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Chap. LXIV.



on the right, beyond a swampy low ground. This is probably the same town so repeatedly mentioned in the interesting records of Bábá A'hmed, especially as the residence of the Púllo chief, Sambo Lámido, who at the period of the ruin of the Songhay empire was the chief instrument in achieving that destruction. We then crossed from here to the other side, and passed the town of Sanyáre on a projecting headland, which at times appears to be changed into an island, and containing, besides a good number of reed huts, even a few clay dwellings. Here our people indulged in the hope of procuring some tobacco, but were sadly disappointed, the natives being too much afraid of their fanatical master, the Shékho A’hmedu ben A’hmedu.

Having left this village behind us, we entered a fine northerly reach belonging to the branch which was finally to carry us into the great river itself, and left the town of Sanyare beyond the shallow sandbank, conspicuous on account of a group jestic taınarind trees. Here the inhabitants wanted to barter some sour milk for negro corn, which to them, with their ordinary diet of rice, seemed to be a luxury. Having lost some time, we at length had the broad sheet of the Niger before us; and here, at the point of junction, there started forth from the easterly shore a group of solitary trees, which appeared to form the usual nocturnal place of resort for all the water-fowl in the neighbourhood, the trunk as well as the branches of the trecs being


overlaid with a white crust formed by the droppings of these visitors, which with animated cries were collecting together towards the close of the evening. Having here left the shore, which at present formed a low and bare headland, but which in the course of a month would be entirely under water, we at once entered the middle of that magnificent river the I'sa, or Máyo Balléo, running here from W. 35o S. to E. 35° N., which has excited the lively curiosity of Europeans for so many years. It was at this spot about a mile across, and by its magnitude and solemn magnificence in the new moon which was rising in front of us, and with the summer lightning at times breaking through the evening sky, inspired my servants with real awe and almost fright; while we were squatting on the shelving roof of our frail boat, and looked with searching eyes along the immense expanse of the river in a north-easterly direction, where the object of our journey was said to lie.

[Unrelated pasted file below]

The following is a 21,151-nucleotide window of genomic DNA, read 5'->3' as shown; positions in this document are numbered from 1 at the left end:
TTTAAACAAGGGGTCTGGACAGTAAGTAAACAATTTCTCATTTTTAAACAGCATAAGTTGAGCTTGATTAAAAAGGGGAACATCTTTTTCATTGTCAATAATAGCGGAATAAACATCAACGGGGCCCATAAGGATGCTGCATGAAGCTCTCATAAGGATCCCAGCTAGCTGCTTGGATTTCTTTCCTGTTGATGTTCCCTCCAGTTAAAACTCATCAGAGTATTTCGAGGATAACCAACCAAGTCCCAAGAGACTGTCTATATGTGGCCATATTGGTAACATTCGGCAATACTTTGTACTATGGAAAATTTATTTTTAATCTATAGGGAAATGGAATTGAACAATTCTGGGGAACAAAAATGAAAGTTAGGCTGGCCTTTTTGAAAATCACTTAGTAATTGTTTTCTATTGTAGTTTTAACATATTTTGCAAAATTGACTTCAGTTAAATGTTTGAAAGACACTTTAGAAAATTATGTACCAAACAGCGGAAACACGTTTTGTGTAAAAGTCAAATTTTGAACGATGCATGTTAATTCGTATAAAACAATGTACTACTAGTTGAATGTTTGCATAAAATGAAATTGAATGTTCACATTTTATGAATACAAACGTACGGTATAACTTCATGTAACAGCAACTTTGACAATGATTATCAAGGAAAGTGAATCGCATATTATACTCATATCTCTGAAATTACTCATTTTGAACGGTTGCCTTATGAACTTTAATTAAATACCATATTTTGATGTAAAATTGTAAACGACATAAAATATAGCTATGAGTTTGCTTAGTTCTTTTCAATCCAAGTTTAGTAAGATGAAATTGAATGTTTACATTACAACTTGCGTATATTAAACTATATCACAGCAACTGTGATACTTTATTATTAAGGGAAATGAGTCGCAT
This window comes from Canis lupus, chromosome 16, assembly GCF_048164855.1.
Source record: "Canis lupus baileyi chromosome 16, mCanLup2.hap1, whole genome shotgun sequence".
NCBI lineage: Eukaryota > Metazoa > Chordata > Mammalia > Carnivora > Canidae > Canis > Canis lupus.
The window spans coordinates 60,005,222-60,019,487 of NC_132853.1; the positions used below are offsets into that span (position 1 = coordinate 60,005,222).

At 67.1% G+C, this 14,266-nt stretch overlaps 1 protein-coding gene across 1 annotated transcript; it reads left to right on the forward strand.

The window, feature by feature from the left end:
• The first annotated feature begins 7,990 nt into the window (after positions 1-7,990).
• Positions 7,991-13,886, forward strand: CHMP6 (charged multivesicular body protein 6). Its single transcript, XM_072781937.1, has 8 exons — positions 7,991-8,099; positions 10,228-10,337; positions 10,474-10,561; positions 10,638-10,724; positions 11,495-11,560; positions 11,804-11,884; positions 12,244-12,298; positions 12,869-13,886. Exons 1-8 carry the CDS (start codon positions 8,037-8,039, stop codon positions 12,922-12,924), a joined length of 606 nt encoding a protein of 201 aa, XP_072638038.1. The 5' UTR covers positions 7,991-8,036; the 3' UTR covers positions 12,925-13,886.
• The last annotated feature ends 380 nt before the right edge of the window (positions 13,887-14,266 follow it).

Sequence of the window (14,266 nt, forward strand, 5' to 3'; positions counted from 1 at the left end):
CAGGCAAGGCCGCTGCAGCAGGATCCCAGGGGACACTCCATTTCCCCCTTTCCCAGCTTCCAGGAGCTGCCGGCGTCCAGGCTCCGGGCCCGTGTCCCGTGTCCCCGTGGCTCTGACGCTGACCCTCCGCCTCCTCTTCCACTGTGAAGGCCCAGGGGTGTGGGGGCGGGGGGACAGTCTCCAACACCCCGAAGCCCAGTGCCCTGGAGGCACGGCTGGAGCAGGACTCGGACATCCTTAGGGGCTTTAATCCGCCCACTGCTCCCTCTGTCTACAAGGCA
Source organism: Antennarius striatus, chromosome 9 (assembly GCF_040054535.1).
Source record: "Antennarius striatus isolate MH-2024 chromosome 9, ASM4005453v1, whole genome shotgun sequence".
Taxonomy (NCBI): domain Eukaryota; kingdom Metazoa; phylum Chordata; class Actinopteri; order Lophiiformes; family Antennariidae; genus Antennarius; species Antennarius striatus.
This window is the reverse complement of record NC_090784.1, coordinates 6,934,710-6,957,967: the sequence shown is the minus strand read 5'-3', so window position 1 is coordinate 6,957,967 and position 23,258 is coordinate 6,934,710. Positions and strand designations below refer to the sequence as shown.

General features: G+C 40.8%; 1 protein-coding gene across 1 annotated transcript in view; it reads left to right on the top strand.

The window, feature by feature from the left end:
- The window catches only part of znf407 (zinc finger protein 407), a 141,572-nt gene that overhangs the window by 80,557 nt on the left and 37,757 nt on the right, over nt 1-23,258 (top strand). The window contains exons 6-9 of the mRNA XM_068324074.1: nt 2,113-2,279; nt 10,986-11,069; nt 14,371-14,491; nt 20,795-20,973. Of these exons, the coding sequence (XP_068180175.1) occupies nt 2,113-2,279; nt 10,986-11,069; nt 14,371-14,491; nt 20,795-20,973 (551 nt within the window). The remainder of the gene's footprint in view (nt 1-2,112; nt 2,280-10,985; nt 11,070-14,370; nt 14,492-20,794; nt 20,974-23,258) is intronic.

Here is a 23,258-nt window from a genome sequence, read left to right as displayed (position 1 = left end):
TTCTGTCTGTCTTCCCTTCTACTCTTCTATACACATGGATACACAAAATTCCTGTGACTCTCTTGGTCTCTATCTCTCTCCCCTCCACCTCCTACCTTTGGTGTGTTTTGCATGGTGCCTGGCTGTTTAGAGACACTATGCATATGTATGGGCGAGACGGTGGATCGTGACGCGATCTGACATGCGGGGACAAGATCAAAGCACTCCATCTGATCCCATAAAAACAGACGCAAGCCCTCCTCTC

Whether from the excitement of the day, or from the previous night's wetting, when at length we lay to at the ancient Songhay town of Koiretágo, which had once been a place of importance, but had been almost destroyed by the Fúlbe in conjunction with the Tárki chief Somki, I was seized with a severe attack of fever, but in order to take care of my luggage I was unwilling to go on shore, where I might have lain down on a fine sandy beach, choosing rather to remain on board our frail boat.



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Thus the day broke which, after so many September 7th, months' exertion, was to carry me to 1853. the harbour of Timbúktu. We started at a tolerably early hour, crossing the broad sheet of the river, first in a north-easterly, then in an almost northerly direction, till finding ourselves opposite the small hainlet Tásakal, mentioned by Caillié *, we began to keep along the windings of the northern bank which, from its low character, presented a very varying appearance, while a creek, separating from the trunk, entered the low ground. The river a month or two later in the season inundates the whole country to a great distance, but the magnificent stream, with the exception of a few fishingboats, now seemed almost tenantless, the only objects which in the present reduced state of the country animated the scenery being a number of large boats lying at anchor in front of us near the shore of the village Korome. But the whole character of the river was of the highest interest to me, as it dis* Caillie's Journey to Timbúktu, vol. ii. p. 30.

closed some new features for which I had not been prepared; for, while the water on which Korome was situated formed only by far the smaller branch, the chief river, about three quarters of a mile in breadth, took its direction to the south-east, separated from the former by a group of islands called Day, at the headland of which lies the islet of Tárashám.*

It was with an anxious feeling that I bade farewell to that noble river as it turned away from us, pot being sure whether it would fall to my lot to explore its further course, although it was my firm intention at the tiine to accomplish this task if possible. Thus we entered the branch of Korome, keeping along the grass which here grows in the river to a great extent, till we reached the village, consisting of nothing but temporary huts of reed, which, in the course of a few weeks, with the rising of the waters, were to be removed further inland. Notwithstanding its frail character, this poor little village was interesting on account of its wharfs, where a number of boats were repairing. The master of our own craft residing here (for all the boatmen on this river are serfs, or nearly in that condition), we were obliged to halt almost an hour and a half; but in order not to excite the curiosity of the people, I thought it prudent to remain in my boat. But even there I was incommoded with a great number of visitors, who were very anxious to know exactly

* “ Tárashám” means a house or dwelling.

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